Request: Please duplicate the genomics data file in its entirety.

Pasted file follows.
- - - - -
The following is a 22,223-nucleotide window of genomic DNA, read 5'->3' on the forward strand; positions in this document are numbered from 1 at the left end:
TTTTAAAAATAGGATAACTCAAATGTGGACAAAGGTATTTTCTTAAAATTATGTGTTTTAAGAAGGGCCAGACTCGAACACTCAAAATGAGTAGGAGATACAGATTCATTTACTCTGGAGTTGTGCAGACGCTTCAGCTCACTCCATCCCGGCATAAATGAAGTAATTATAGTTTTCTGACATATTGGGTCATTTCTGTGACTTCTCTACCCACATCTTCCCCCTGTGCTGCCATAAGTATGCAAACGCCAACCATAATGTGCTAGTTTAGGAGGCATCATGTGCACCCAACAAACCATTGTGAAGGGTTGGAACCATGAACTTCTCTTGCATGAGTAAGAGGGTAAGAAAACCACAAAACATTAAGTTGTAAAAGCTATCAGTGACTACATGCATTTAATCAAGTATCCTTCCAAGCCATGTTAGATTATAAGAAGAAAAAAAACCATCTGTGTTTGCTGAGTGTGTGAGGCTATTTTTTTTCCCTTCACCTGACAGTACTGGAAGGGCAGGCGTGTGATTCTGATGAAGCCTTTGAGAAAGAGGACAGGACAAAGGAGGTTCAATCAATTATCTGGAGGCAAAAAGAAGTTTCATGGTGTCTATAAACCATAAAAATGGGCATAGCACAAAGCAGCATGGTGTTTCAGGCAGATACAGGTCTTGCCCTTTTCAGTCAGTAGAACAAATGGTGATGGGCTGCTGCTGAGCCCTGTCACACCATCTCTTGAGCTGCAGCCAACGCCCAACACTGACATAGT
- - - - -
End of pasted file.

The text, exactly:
The following is a 22,223-nucleotide window of genomic DNA, read 5'->3' on the forward strand; positions in this document are numbered from 1 at the left end:
TTTTAAAAATAGGATAACTCAAATGTGGACAAAGGTATTTTCTTAAAATTATGTGTTTTAAGAAGGGCCAGACTCGAACACTCAAAATGAGTAGGAGATACAGATTCATTTACTCTGGAGTTGTGCAGACGCTTCAGCTCACTCCATCCCGGCATAAATGAAGTAATTATAGTTTTCTGACATATTGGGTCATTTCTGTGACTTCTCTACCCACATCTTCCCCCTGTGCTGCCATAAGTATGCAAACGCCAACCATAATGTGCTAGTTTAGGAGGCATCATGTGCACCCAACAAACCATTGTGAAGGGTTGGAACCATGAACTTCTCTTGCATGAGTAAGAGGGTAAGAAAACCACAAAACATTAAGTTGTAAAAGCTATCAGTGACTACATGCATTTAATCAAGTATCCTTCCAAGCCATGTTAGATTATAAGAAGAAAAAAAACCATCTGTGTTTGCTGAGTGTGTGAGGCTATTTTTTTTCCCTTCACCTGACAGTACTGGAAGGGCAGGCGTGTGATTCTGATGAAGCCTTTGAGAAAGAGGACAGGACAAAGGAGGTTCAATCAATTATCTGGAGGCAAAAAGAAGTTTCATGGTGTCTATAAACCATAAAAATGGGCATAGCACAAAGCAGCATGGTGTTTCAGGCAGATACAGGTCTTGCCCTTTTCAGTCAGTAGAACAAATGGTGATGGGCTGCTGCTGAGCCCTGTCACACCATCTCTTGAGCTGCAGCCAACGCCCAACACTGACATAGT